An **algorithm** is a well-defined list of steps for solving a particular problem. One major purpose of this text is to develop an efficient algorithm for the processing of our data. The time and space it uses are two major measures of the efficiency of an algorithm. A search engine algorithm, for example, takes search strings of keywords and operators as input, searches its related database for relevant web pages, and returns results.

The characteristics of a good algorithm are:

** (a) Precision:** the steps are precisely stated.

** (b) Uniqueness:** the results of each step are uniquely by defined and only depended on the input and result of the proceeding steps.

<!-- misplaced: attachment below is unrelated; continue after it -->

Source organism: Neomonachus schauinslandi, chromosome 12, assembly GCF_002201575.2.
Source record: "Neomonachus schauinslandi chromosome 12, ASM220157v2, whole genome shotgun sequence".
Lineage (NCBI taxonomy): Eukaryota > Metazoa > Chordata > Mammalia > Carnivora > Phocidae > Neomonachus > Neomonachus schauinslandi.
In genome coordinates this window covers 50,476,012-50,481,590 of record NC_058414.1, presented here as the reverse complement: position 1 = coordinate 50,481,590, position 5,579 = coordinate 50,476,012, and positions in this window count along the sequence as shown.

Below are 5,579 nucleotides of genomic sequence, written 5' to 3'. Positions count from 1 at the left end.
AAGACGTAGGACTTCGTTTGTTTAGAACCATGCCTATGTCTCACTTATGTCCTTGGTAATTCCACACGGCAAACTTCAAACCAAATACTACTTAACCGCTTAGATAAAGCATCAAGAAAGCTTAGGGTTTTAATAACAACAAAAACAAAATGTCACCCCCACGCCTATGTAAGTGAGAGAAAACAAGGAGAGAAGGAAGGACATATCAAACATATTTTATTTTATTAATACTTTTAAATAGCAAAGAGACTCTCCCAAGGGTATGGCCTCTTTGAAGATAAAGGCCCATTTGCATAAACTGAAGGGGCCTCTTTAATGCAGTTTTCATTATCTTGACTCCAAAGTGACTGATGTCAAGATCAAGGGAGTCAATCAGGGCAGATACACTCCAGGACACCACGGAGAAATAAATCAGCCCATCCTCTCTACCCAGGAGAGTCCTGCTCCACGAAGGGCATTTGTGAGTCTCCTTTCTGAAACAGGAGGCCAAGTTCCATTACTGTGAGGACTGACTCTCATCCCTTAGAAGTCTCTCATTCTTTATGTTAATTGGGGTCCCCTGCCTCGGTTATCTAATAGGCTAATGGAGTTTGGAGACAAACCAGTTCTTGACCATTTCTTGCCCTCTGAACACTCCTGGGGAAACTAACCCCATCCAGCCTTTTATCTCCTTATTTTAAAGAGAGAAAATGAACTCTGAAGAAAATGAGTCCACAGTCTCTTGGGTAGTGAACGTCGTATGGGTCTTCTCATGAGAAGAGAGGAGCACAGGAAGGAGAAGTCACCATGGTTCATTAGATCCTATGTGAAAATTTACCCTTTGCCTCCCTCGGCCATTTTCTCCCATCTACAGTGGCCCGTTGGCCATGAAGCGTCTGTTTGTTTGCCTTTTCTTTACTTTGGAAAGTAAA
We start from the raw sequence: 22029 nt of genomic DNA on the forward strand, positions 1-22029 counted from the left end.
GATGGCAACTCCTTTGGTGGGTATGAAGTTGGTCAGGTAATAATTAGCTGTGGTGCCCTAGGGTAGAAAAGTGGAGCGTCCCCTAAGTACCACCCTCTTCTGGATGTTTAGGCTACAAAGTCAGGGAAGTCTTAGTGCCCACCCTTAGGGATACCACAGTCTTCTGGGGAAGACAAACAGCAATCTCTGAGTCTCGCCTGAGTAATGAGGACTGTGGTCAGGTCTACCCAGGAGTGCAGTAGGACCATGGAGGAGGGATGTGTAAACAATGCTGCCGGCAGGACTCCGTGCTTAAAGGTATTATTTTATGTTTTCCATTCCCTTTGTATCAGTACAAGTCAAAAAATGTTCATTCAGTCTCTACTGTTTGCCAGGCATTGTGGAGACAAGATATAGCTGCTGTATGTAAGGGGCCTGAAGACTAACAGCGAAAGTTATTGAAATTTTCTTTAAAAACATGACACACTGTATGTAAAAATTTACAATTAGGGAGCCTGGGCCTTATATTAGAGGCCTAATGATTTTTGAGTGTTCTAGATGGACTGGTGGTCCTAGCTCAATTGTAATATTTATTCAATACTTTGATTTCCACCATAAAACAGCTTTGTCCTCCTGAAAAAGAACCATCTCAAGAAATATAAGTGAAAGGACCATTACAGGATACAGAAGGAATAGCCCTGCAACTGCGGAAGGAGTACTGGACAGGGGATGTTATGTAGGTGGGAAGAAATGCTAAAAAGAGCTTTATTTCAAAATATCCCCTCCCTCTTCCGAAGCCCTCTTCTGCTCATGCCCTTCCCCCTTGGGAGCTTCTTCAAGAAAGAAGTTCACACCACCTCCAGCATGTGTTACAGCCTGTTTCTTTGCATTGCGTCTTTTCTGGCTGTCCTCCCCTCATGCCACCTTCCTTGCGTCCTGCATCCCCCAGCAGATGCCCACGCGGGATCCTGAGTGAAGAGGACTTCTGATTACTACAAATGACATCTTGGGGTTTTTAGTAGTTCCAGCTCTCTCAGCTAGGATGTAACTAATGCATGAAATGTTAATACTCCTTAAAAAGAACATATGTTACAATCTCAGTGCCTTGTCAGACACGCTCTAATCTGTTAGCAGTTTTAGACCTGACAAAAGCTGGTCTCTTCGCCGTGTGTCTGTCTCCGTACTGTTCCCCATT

** (c) Finiteness:** the algorithm stops after a finite number of instructions are executed.

** (d) Input:** the algorithm receives input.

** (e) Output:** the algorithm produces output.

** (f) Generality:** the algorithm applies to a set of inputs.

** (g) Effectiveness:** An algorithm is also generally expected to be effective. This means that all of the operations to be performed in the algorithm must be sufficiently basic that they can in principle be done exactly and in a finite length of time.